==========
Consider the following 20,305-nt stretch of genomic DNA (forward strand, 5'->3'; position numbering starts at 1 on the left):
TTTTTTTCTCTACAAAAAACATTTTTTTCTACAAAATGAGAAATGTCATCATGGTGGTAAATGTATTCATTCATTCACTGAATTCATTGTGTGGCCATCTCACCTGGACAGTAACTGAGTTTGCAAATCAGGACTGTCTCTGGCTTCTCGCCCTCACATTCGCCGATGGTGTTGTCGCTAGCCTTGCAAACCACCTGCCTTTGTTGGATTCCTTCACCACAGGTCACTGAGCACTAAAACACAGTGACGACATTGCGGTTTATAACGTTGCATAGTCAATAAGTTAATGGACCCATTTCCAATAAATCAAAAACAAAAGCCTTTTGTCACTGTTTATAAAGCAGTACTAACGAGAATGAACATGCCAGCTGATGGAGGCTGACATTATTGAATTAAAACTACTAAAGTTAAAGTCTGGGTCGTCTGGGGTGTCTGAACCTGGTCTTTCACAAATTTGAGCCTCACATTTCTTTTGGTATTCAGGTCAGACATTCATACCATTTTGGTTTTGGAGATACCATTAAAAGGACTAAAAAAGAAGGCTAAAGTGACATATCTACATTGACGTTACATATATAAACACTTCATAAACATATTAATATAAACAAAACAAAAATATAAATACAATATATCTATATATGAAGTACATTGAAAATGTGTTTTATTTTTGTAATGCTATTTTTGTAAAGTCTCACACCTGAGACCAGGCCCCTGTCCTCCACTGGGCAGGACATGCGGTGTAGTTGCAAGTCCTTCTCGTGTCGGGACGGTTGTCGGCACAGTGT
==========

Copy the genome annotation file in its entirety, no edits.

Consider the following 20,305-nt stretch of genomic DNA (forward strand, 5'->3'; position numbering starts at 1 on the left):
TTTTTTTCTCTACAAAAAACATTTTTTTCTACAAAATGAGAAATGTCATCATGGTGGTAAATGTATTCATTCATTCACTGAATTCATTGTGTGGCCATCTCACCTGGACAGTAACTGAGTTTGCAAATCAGGACTGTCTCTGGCTTCTCGCCCTCACATTCGCCGATGGTGTTGTCGCTAGCCTTGCAAACCACCTGCCTTTGTTGGATTCCTTCACCACAGGTCACTGAGCACTAAAACACAGTGACGACATTGCGGTTTATAACGTTGCATAGTCAATAAGTTAATGGACCCATTTCCAATAAATCAAAAACAAAAGCCTTTTGTCACTGTTTATAAAGCAGTACTAACGAGAATGAACATGCCAGCTGATGGAGGCTGACATTATTGAATTAAAACTACTAAAGTTAAAGTCTGGGTCGTCTGGGGTGTCTGAACCTGGTCTTTCACAAATTTGAGCCTCACATTTCTTTTGGTATTCAGGTCAGACATTCATACCATTTTGGTTTTGGAGATACCATTAAAAGGACTAAAAAAGAAGGCTAAAGTGACATATCTACATTGACGTTACATATATAAACACTTCATAAACATATTAATATAAACAAAACAAAAATATAAATACAATATATCTATATATGAAGTACATTGAAAATGTGTTTTATTTTTGTAATGCTATTTTTGTAAAGTCTCACACCTGAGACCAGGCCCCTGTCCTCCACTGGGCAGGACATGCGGTGTAGTTGCAAGTCCTTCTCGTGTCGGGACGGTTGTCGGCACAGTGT